Everything is Coming up Roses

Hello everyone!  All of us at Garden Supply would like to wish you and your families a wonderful Memorial Day holiday.  How fortunate we are to live in this great country.  And a huge thank you to all of those in the armed forces who serve and protect us.  For you, we are truly grateful.

I hope you have a few moments to spare this long weekend to stop by Garden Supply and enjoy a stroll through the gardens.  We have so many gorgeous plants to see, including an amazing variety of a summer blooming favorite, the rose.  With our creepers and climbers and standards and topiary forms, we surely have the perfect rose for every gardener.

This year, we are especially excited to bring you the all-new climbing Knock Out rose.  With the increased disease-resistance and profusion of blooms on these fabulous cultivars, paired with the ability to creep and climb, this new variety is sure to be a huge hit.  They are available in limited quantities in both Brite Eyes (medium pink) and Winner's Circle (fire-engine red).

Brite Eyes climbing KnockOut rose

The world’s most resistant to black spot climbing rose.  On the Brite Eyes rose, buds are a lovely shade of salmon pink that unfurl to reveal a creamy yellow center. Beautiful blooms from the new colored and nicely-shaped buds to the fully opened single roses. On the Winner's Circle rose, the fire engine red color is non fading. In the fall the foliage turns deep burgundy red and the plants is covered with bright orange hips.

For an excellent creeping rose, be sure to check out these Drift Ground Cover roses.

Brighten borders and banks with ground cover roses.  Valued for their continuous bloom cycle and creeping habit, these are perfect for small gardens, containers, and hanging baskets.

Another climbing variety is this Golden Showers rose.

This popular yellow climber has bright flowers with honey-like fragrance.  It blooms spring through fall on very robust plants.

Make a statement with your container planting with topiary-form Knock Out roses from Monrovia.

rosa x 'Radrazz' topiary Knock Out rose

These maintenance-free roses continually produce self-cleaning flowers with unsurpassed resistance to black spot leaf disease.  Available in red 'Radrazz' and pink 'Radcon'.

Be sure to check out our large selection of hybrid tea roses, as well.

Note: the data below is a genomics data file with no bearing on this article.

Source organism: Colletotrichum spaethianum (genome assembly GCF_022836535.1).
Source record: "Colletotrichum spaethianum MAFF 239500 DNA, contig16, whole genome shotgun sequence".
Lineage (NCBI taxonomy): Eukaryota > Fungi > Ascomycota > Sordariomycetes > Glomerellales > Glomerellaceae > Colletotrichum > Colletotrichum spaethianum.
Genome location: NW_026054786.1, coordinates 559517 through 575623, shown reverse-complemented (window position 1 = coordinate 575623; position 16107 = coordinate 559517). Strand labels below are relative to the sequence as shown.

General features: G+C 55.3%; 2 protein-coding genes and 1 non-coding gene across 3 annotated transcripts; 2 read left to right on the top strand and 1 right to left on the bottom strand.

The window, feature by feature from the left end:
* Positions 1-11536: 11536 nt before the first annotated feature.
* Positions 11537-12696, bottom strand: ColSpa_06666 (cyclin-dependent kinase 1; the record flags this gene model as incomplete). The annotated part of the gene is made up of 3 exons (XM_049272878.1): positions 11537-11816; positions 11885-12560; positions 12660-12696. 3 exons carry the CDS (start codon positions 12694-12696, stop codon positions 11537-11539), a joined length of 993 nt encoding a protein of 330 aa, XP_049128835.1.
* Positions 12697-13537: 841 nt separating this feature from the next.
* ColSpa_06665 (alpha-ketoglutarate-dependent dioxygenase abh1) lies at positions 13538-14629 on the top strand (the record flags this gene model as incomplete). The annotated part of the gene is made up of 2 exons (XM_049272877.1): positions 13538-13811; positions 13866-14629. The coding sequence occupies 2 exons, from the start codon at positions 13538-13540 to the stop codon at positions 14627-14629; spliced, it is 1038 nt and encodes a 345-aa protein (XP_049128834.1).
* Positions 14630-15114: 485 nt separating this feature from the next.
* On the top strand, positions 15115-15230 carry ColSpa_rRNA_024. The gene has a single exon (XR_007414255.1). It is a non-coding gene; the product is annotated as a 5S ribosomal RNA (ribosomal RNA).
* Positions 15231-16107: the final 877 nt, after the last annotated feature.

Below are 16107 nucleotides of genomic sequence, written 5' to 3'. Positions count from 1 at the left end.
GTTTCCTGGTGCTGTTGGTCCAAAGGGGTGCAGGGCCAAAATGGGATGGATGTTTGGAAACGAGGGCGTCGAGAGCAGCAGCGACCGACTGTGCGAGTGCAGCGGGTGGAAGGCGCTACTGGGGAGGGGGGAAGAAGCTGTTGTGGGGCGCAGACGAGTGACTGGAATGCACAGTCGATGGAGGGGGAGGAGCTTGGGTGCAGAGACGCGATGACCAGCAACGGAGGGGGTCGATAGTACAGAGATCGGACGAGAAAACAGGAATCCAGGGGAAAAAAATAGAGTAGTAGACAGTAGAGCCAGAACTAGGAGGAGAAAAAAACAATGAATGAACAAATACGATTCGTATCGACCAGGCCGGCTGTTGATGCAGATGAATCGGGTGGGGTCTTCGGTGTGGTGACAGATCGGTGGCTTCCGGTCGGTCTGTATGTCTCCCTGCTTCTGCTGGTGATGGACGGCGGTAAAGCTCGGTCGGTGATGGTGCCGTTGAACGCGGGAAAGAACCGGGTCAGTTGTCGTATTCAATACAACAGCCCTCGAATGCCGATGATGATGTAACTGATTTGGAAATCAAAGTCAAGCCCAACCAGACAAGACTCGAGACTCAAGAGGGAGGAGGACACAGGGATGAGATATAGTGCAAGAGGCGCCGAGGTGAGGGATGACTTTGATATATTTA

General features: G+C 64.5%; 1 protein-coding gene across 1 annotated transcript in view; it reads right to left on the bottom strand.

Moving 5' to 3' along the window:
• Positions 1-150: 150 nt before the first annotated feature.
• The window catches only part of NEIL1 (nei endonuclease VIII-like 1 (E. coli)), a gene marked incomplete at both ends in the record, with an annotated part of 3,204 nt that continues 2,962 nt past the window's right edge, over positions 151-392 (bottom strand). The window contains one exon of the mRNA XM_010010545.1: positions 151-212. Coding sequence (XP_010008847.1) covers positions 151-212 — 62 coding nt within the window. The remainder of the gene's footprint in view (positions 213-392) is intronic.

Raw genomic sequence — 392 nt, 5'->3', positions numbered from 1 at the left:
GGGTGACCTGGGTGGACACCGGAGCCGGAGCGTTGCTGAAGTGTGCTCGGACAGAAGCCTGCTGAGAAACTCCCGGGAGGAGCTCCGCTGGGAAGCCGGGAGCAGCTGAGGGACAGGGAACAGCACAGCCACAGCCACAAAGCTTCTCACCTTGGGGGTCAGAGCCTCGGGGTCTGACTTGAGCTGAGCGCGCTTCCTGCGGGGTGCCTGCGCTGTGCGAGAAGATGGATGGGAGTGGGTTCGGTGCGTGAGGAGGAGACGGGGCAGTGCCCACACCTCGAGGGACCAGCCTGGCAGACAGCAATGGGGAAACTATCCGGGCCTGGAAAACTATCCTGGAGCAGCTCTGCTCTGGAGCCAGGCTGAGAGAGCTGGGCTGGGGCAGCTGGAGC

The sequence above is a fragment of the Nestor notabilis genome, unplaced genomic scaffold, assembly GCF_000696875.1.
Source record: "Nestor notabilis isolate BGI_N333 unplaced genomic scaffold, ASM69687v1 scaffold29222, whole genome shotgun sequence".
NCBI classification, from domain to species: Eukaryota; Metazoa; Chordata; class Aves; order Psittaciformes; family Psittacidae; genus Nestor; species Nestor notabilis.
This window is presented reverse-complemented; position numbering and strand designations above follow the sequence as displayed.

Thank you all for stopping by and sharing part of your day with us.  Hope to see you all soon down at Garden Supply!

TLC for Container Plants

Good morning everyone!  The gloomy weather continues this week, but that doesn't slow us down at Garden Supply.  We are bursting with activity and beautiful plant selections, with choices to please any gardener, from beginner to expert.  Stop by and check out our fabulous array of stunning Knock Out Roses. The Knock Out Family of Roses are easy to grow and do not require special care. They are the most disease resistant rose on the market. They have stunning flower power with a generous bloom cycle (about every 5-6 weeks) that will continue until the first hard frost. All of the Knock Out Roses are self-cleaning so there is no need to deadhead. We are happy  to be able to offer the shrubs, as well as gorgeous topiary forms, and even a brand new climbing variety that we are particularly excited about.

Monrovia Knock Out Rose topiary Rosa x 'Radrazz'

Over the last week, I've been sharing tips and techniques for growing outstanding container plantings, and today I'd like to share a little TLC for your container garden.  You've chosen your plants and planted them in quality potting mix.  Now, proper care will keep them happy.

Pots in full sun often require daily soaking, especially in our hot Piedmont summers.  Shade pots, however, are easy to overwater.  If the soil is wet to the touch, wait another day.

Regularly snip off spent blooms and brown leaves to keep your containers looking in tip-top shape. Deadheading flowers often stimulates extra blooming, as well.

Place pots where they'll receive the amount of sun or shade appropriate for the plants in them.  All the plants in a pot should have similar sun and water needs.

With just these few simple tips, you'll be growing a fabulous container garden in no time.  Our friendly experts are always on hand to answer any questions and help you make the right selections for your yard, too, so come on down and pay us a visit.

Thanks so much for stopping by!  I'll see you back here soon for more snippets from the garden.